A Centre Steady


A Centre Steady:
Walter Hall makes a centre steady, using offcuts and scraps

Walter Hall makes a centre steady, using offcuts and scraps

As a pen maker, I seldom have need of a large centre steady and could not justify the expense of buying one. However, when a friend asked me if I could make her a tall vase, necessity became the mother of invention and I set about making one from whatever I could find lying around unused in my workshop. This steady is designed specifically to fit my Nova 3000 lathe in its current location with a shelf behind it, but there is no reason why the design could not be modified to fit any lathe.
The frame must be strong enough to support the work without vibration and the arms sufficiently rigid to avoid flexing.Provided these criteria are met, the choice of materials is not important. I used 12mm plywood laminated together to give a strong 24mm frame, but MDF would be equally effective as would thicker material that would not need laminating. The arms, which I have made from aluminium, could eqaually well be made from ply, MDF, or a stable hardwood. Be innovative and use what you have to hand. The whole point of making this yourself is to avoid the expense of buying one ready made.

• Plywood or MDF offcuts to suit lathe size
• T-track or similar extrusion
• In-line skate wheels (and bolts for mounting)
• 12mm Corian or similar
• 6mm t-bolts and star knobs
• Wood glue
• Cramps and/or weights
• Protractor and marking tools
• Bandsaw
• Pillar drill or hand drill and drill bits
• 6mm tap and tap holder
• Router and circle cutting jig (or jigsaw or padsaw)
• Biscuit jointer and biscuits
• Disk sander or grinder

1. Begin by carefully measuring the centre height of your lathe and the exact dimensions of the bed. It is critical to get these measurements accurate if the centre is to run properly without problems

2. Build the mainframe from plywood. This needs to be heavy enough to withstand the stresses that will be placed upon it. I had a choice of 18mm or 12mm boards available and felt that neither would be sufficient so laminated two 12mm sheets together to form a 24mm board. Use a disposable paint roller to spread the glue evenly

3. Tightly clamp the glued-up boards until the adhesive is fully set. I used a combination of G-clamps and weights, leaving the boards for 24 hours. Follow the instructions for the adhesive you choose. Make the board large enough to cut out the mainframe and the components for the saddle

4. Draw out the design directly onto the board. The outer diameter of the frame should match the swing of your lathe, while the inner diameter should be about 50mm less than this to form a robust structure. Add wider lugs at the mounting locations for the arms and add a flat section tangential to the outer diameter of the frame at the bottom to attach the saddle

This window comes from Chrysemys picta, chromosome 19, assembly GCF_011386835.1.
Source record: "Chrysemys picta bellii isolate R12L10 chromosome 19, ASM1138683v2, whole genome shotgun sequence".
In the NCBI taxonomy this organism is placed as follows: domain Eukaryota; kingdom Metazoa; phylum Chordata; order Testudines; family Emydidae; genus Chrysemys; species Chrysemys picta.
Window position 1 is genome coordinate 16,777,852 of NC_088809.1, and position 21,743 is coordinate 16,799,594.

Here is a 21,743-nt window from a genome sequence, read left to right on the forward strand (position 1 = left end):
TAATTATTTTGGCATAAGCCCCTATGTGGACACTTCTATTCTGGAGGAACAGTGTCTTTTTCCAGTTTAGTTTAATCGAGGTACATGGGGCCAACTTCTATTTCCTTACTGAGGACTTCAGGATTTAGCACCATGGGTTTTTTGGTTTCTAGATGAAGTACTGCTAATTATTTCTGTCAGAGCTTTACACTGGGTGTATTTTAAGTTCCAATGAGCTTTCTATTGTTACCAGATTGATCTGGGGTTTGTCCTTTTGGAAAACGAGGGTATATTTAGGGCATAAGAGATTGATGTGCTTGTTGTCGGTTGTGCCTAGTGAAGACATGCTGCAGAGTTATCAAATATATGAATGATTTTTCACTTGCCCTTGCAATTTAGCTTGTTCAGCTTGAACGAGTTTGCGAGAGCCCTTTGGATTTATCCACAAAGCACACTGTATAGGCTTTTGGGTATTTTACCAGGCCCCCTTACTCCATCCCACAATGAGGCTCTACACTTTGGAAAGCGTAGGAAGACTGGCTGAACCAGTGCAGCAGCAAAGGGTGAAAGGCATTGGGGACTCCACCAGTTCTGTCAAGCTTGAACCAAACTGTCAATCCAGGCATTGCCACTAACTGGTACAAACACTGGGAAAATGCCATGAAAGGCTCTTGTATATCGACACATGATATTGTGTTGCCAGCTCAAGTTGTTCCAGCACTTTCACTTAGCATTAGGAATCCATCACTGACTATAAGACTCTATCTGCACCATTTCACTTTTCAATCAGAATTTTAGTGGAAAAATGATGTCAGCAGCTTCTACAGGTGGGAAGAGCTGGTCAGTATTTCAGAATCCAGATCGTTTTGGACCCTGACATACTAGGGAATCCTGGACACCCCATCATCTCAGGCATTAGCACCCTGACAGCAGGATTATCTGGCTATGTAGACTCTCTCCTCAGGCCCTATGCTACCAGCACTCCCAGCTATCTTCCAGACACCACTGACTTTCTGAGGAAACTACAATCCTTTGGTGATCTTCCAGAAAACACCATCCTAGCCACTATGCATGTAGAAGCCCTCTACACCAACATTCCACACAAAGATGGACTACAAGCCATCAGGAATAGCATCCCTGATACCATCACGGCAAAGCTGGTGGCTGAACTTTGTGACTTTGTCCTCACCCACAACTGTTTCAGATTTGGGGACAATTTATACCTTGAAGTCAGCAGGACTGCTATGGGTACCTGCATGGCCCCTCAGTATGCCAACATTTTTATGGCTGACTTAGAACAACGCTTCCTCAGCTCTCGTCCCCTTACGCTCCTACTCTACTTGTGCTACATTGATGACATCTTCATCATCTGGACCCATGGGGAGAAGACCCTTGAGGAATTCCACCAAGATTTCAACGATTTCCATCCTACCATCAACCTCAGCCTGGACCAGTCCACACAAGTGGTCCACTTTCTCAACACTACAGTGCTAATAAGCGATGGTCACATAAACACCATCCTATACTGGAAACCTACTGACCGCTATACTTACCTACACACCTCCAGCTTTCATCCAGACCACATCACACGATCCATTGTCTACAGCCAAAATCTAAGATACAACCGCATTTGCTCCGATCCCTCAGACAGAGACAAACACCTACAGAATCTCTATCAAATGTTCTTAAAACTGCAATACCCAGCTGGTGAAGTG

5. Use a protractor to accurately position the arm locations. These may be varied to suit your lathe and its location, but must be set at 120° intervals to provide proper support to the work when the steady is in use

6. Cut out the centre circle. I used a router and circle cutting jig, but you could use a jigsaw, scrollsaw or even cut it by hand with a padsaw or fretsaw, depending on the equipment you have available

7. Cut the outer profile using a bandsaw, but again, other options would be equally effective. Drill the holes for the arm mountings, sand all the raw edges smooth and fill any voids in the plywood with a good quality wood filler

8. Cut the components for the saddle from the same board and dimension these appropriately to the bed design of your lathe

9. Join the saddle components using a biscuit jointer. Take care to ensure accurate square joints and good alignment with the central axis of the lathe

10. Everything must be glued up and tightly clamped to ensure a good strong structure. Check everything is square and true before leaving overnight to set

TOP tips for use
• Mount the work in the chuck before fitting the steady to the lathe
• Slide the steady into the required position and bring the skate wheels into light contact with the work
• Rotate the work by hand to ensure even light pressure from the wheels
• Take care not to use too much pressure or you will mark the work
• Protect the surface of the work with several layers of low tack masking tape
• Make sure that all knobs and other fasteners are tight before starting the lathe
• Avoid excessive speed or heavy cuts

11.  Construct the arms using any aluminium profile with t-slots, or even plywood.  I made mine from some mitre t-track and sliders that I rescued from an old router table. The design can be easily modified to what you have to hand. Use the wheels from in-line skates and bolt these to the arms

12. Cut the t-track to length and round the ends on a disk sander or grinder. You must now drill a mounting hole for the bolts by which the wheels are attached

13. File smooth any sharp edges that are a result of the shaping of the arms, to ensure that the steady will be safe in use

14. Attach the saddle to the bed using two plates made from 12mm Corian, which should slide easily on the underside of the bed. Carefully dimension the plates to fit the bed, then drill and tap for t-bolts

15. Mount the saddle on the bed and secure with the Corian plates and t-bolts, then secure with star knobs

16. Next, mount the mitre track sliders on the frame through the pre-drilled holes and fit a wooden guide to prevent lateral movement of the arms

17. You can now mount the completed steady on the lathe and put it to use. Masking tape can help to protect your work from marking by the steady wheels


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